"Horrible customer service." That's what the newly fired IRS commissioner averred was the agency's only sin in singling out conservative political groups for discriminatory treatment.
In such grim proceedings one should be grateful for unintended humor. Horrible customer service is when every patron in a restaurant finds a fly in his soup. But when the maitre d' screens patrons for their politics and only conservatives find flies paddle-wheeling through their consommé, the problem is not poor service. It is harassment and invidious discrimination.
Yet both the acting and the previous IRS commissioners insisted that the singling out of groups according to politics was in no way politically motivated. More hilarity. It's definitional: If you discriminate according to politics, your discrimination is political.
The IRS says this classification was for efficiency, to cut down on overwork. Ridiculous. How does demanding answers to endless intrusive and irrelevant questions, creating mountains of unnecessary paperwork for both applicant and IRS, reduce workload?
We are further asked to believe that a cadre of Cincinnati GS-11s is a hotbed of radical-left activism in America. Is anyone stupid enough to believe that?
That's why the IRS scandal has legs. And because pulling the myriad loose ends of this improbable tale will be the Senate Finance Committee, chaired by Democrat Max Baucus. So much for any reflexive administration charge of a partisan witch hunt.
On Wednesday, however, the issue was in the hands of the House Oversight Committee. It allowed Lois Lerner, the IRS official who had already apologized for targeting tea-party groups, to read an opening statement claiming total innocence. She then refused, on grounds of self-incrimination, to answer any questions.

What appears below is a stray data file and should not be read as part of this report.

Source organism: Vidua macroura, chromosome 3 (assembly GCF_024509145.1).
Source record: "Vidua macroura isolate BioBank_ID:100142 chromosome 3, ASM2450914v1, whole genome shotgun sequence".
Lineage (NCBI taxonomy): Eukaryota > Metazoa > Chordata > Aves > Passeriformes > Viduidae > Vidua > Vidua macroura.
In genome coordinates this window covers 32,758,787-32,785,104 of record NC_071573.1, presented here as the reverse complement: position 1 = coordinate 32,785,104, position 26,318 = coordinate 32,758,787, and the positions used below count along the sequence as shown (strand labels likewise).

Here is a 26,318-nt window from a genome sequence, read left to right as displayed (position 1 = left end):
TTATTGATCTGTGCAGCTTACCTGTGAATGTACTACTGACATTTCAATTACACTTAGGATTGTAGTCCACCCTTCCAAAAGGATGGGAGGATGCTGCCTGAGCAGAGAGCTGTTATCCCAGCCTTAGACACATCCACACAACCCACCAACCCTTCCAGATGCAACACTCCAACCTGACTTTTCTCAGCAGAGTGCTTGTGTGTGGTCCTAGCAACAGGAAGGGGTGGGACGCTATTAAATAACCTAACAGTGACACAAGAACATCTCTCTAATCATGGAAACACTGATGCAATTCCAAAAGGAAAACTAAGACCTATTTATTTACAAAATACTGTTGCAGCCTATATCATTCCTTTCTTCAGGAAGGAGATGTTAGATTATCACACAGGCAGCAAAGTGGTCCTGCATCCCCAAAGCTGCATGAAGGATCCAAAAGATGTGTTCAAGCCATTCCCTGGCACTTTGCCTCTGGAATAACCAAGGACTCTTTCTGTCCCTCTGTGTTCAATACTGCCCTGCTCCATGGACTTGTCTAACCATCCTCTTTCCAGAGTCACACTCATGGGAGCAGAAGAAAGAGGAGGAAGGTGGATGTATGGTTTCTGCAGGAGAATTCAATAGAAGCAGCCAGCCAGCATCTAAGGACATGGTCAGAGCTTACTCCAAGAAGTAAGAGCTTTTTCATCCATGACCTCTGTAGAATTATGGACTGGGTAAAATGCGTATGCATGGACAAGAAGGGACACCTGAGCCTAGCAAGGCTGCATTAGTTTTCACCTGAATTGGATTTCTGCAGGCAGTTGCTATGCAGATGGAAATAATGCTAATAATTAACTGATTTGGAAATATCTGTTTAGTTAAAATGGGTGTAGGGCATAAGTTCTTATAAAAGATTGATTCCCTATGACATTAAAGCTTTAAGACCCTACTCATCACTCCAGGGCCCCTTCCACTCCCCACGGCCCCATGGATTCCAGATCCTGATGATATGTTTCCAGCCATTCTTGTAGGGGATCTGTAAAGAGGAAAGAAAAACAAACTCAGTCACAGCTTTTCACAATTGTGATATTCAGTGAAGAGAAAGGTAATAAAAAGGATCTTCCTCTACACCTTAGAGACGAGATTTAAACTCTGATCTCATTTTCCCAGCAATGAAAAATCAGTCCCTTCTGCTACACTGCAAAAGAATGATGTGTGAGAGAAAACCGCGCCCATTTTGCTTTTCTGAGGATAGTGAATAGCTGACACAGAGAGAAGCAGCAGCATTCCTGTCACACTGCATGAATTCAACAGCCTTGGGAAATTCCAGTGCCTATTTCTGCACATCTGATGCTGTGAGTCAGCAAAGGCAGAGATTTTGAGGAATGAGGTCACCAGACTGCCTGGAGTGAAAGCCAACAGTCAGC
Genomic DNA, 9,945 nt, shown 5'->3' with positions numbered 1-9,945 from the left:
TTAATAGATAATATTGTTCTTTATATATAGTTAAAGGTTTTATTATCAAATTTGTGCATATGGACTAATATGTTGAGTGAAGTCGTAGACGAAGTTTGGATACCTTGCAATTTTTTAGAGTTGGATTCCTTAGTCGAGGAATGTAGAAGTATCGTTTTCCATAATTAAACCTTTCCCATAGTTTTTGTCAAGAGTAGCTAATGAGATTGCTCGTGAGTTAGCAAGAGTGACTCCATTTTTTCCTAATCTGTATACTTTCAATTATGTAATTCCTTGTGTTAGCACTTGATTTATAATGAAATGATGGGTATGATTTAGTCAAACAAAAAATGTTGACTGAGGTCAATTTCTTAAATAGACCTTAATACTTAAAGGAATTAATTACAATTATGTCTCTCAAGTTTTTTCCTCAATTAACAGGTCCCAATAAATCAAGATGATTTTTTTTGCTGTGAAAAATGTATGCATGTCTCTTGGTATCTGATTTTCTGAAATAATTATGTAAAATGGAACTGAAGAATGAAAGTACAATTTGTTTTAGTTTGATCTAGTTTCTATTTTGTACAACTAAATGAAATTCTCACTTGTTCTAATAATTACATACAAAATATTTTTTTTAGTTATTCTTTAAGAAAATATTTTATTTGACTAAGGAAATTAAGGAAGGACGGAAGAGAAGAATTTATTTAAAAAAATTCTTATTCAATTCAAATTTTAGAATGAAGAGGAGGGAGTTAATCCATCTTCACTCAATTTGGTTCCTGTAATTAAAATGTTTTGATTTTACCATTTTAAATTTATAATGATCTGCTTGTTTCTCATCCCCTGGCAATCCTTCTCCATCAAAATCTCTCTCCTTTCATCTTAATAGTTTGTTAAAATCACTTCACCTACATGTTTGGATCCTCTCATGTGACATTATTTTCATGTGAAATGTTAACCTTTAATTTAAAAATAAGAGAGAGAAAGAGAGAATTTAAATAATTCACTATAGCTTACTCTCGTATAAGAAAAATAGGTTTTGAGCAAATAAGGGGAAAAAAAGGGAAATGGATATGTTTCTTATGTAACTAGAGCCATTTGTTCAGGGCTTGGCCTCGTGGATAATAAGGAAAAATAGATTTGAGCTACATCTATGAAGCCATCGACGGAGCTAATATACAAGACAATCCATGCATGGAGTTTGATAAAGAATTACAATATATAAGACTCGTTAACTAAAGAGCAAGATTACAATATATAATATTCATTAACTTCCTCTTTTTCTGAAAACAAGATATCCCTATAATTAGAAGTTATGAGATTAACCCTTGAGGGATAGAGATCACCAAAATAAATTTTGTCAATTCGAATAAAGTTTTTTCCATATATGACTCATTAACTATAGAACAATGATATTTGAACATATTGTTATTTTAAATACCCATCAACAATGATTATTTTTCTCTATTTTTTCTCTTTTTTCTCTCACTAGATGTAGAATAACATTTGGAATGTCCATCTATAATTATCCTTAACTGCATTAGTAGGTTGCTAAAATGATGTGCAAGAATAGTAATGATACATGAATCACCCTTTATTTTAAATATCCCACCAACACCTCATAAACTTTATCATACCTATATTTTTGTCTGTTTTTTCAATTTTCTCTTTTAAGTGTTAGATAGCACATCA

Perhaps not wanting to appear overbearing, Chairman Darrell Issa gave her a pass, pending legal advice on whether she had forfeited her Fifth Amendment shield by making a statement.
Lerner's performance may not have endeared her to the average viewer. Her arrogance reminded anyone who needed reminding why the IRS is so unloved.
Does the IRS scandal go all the way up to the top? As of now, doubtful. It's nearly inconceivable that anyone would be stupid enough to have given such a politically fatal directive from the White House (although admittedly the bar is rapidly falling).
But when some bureaucrat is looking for cues from above, it matters when the president of the United States denounces the Supreme Court decision that allowed the proliferation of 501(c)4s and specifically calls the resulting "special interest groups" running ads to help Republicans "not just a threat to Democrats - that's a threat to our democracy."
That's especially telling when it comes amid letters from Democratic senators to the IRS urging aggressive scrutiny of 501(c)4 applications.
A White House can powerfully shape other perceptions as well. For years the administration has conducted a concerted campaign to demonize Fox News, delegitimizing it as a news organization, even urging its ostracism. Then (surprise!) its own Justice Department takes the unprecedented step of naming a Fox reporter a co-conspirator in a leak case - when no reporter has ever been prosecuted for merely soliciting information - to invade his and Fox's private and journalistic communications.
It's not unlawful to run an ad hominem presidency. It's merely shameful. The great rhetorical specialty of this president has been his unrelenting attribution of bad faith to those who disagree with him. He acts on principle; they from the basest of instincts.
Well then, why not harass them? Why not ask the content of their prayers? Why not read their email? Why not give them especially horrible customer service?
Waiter! There's a fly ...
Email Charles Krauthammer at email@example.com